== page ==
Cargill is one of several new investors in the US natural gas conversion technology firm, which is developing FeedKind, a protein-rich biomass for fish and poultry produced by a microbial culture with natural gas as sole nutrition and energy source.
On Tuesday this week, Calysta revealed it had generated $30m in funding in a C Series round with backing from the corn milling division of Cargill, together with investment by the Municipal Employee Retirement System (MERS) of Michigan, Old Westbury Global Real Assets Fund LLC as well as capital from current investors Walden Riverwood Ventures, Aqua-Spark and Pangaea Ventures.
“The cash will allow us to go the next phase of development,” said Calysta CEO Alan Shaw.
The capital will go towards commercial manufacturing and continued advances in its proprietary gas fermentation platform.
Shaw told FeedNavigator: “Cargill’s backing is a ringing endorsement of Calysta, our fermentation process and FeedKind. We were in talks with the company for 18 months and they really did extensive diligence on us, evaluating our technology, our IP, our pilot plant build in the UK and the work that had been previously carried out in Norway.”
The additional new investors Calysta has attracted also demonstrates massive confidence in the methane gas to feed protein technology, he said. “The fact that multi-million dollar pension funds are backing us is a huge statement about the potential for this fishmeal alternative,” added Shaw.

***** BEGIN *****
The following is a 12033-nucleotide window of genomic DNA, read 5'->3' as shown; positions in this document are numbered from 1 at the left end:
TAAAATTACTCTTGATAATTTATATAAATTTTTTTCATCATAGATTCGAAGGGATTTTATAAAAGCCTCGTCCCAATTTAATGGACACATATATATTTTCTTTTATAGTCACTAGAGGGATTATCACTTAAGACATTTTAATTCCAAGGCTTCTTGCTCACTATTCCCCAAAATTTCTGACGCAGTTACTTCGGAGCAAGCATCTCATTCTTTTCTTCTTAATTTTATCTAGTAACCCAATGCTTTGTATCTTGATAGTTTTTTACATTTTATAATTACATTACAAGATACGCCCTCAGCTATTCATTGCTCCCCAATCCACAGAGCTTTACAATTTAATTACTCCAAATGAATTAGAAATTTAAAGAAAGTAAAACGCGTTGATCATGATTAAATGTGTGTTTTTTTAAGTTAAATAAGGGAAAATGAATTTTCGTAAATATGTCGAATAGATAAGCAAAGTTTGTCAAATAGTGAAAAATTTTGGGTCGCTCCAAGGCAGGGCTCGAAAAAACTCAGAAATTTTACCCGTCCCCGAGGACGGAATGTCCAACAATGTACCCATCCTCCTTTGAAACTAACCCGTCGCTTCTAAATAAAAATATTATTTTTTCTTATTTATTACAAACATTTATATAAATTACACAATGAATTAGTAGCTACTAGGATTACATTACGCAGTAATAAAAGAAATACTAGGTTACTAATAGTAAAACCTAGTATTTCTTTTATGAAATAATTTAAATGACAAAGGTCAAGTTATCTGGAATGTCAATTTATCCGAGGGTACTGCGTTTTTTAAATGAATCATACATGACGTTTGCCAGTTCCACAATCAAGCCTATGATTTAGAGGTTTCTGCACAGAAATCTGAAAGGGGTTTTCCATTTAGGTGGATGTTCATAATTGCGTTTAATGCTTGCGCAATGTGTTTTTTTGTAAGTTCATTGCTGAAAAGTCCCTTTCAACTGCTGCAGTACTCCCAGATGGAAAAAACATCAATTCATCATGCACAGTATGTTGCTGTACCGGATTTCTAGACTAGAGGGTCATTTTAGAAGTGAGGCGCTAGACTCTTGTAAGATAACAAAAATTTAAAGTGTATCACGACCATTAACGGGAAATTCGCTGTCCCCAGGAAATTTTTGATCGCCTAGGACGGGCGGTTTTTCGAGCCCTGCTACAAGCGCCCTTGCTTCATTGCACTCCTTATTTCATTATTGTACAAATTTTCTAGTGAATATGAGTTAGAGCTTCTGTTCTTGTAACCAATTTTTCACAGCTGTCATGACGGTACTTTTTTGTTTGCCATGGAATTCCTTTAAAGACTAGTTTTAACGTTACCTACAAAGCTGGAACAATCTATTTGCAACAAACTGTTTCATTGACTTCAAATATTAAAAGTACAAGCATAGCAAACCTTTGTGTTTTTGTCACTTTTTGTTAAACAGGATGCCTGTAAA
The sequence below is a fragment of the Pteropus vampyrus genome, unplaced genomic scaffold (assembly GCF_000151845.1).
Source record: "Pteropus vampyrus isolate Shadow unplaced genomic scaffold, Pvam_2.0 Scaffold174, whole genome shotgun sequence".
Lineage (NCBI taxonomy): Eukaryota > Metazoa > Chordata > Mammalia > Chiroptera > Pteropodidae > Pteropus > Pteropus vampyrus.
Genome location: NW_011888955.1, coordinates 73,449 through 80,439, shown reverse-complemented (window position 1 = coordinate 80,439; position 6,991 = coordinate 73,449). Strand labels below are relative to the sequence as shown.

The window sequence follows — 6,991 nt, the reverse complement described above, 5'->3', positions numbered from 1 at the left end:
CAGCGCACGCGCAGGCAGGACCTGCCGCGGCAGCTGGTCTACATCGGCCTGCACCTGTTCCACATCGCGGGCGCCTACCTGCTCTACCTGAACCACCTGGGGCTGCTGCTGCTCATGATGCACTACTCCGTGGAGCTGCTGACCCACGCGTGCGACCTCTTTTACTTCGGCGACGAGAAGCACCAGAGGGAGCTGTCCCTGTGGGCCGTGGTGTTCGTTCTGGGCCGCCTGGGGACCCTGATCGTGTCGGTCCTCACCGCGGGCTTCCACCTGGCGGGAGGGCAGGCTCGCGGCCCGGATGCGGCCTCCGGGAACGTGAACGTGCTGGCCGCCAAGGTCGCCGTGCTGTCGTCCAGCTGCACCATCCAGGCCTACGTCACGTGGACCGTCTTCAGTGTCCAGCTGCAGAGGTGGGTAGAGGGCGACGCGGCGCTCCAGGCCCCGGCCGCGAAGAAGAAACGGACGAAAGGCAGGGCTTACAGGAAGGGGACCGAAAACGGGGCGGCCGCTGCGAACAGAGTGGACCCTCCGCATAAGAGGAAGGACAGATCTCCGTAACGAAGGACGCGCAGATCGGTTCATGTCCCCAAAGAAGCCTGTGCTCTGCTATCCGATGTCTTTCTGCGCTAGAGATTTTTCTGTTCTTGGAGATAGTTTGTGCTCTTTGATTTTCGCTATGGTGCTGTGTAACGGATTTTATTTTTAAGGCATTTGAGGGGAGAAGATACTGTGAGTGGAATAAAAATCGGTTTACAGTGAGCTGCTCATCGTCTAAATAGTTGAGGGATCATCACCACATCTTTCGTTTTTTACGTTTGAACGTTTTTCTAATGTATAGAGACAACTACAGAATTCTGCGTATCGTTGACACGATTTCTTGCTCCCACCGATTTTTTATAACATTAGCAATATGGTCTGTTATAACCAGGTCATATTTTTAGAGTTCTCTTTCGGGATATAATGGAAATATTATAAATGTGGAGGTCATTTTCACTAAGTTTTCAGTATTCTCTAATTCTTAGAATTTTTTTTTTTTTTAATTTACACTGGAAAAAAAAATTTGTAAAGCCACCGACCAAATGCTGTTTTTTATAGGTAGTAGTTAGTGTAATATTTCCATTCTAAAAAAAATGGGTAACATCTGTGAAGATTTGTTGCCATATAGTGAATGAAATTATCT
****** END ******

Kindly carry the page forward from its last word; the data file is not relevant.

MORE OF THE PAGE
Mike Velings and Amy Novogratz, co-founders of Aqua-Spark, said Calysta’s "sustainable feed" can alleviate pressure on the ocean, in terms of it being a replacement for fishmeal derived protein in fish and livestock.
Calysta acquired the technology when it bought Norway based BioProtein A/S in May 2014.
Path to market
“Cargill reckons our fermentation process is disruptive and can be exploited for a myriad of other uses. But, essentially, the US company’s involvement gives us a direct path to market – it makes us a real company.
We can guarantee major fish producers that we can deliver product to them as we now have the capital, the marketing expertise and the engineering know-how behind us,” said Shaw.
Cargill will also collaborate with Calysta, he said, on a North American plant to produce FeedKind for fish and livestock. “The likely date for that facility to be on stream is towards the end of 2018. It will take two years to construct,” said Shaw.
He said Cargill will retain the rights to market the protein in North America: “But they don’t control the company. We remain completely independent.”
Calysta is also looking to capitalize on “cheap gas” in the Middle East or South East Asia in terms of a location for the construction of a world scale FeedKind manufacturing plant in the coming years, said Shaw.
Teeside pilot plant
The news of the Series C investment round follows last month’s announcement that Calysta is building a small scale production plant in the UK for FeedKind, with grant funding from the UK government.
“The facility in Teeside, in the North East of England, will be operational by the end of this year. It is being set up as a pilot plant to develop product samples for industry but also for registrations beyond Europe, a market where the additive is already approved for sale.
We are particularly interested in securing a US Food and Drug Administration (FDA) registration. But, to do that, we need contemporary samples of the protein,” Shaw told us last month.
The UK facility will produce around 5 to 10 tons of the product per year and will also allow R&D teams to develop “next generation” versions of the protein and to improve the production process.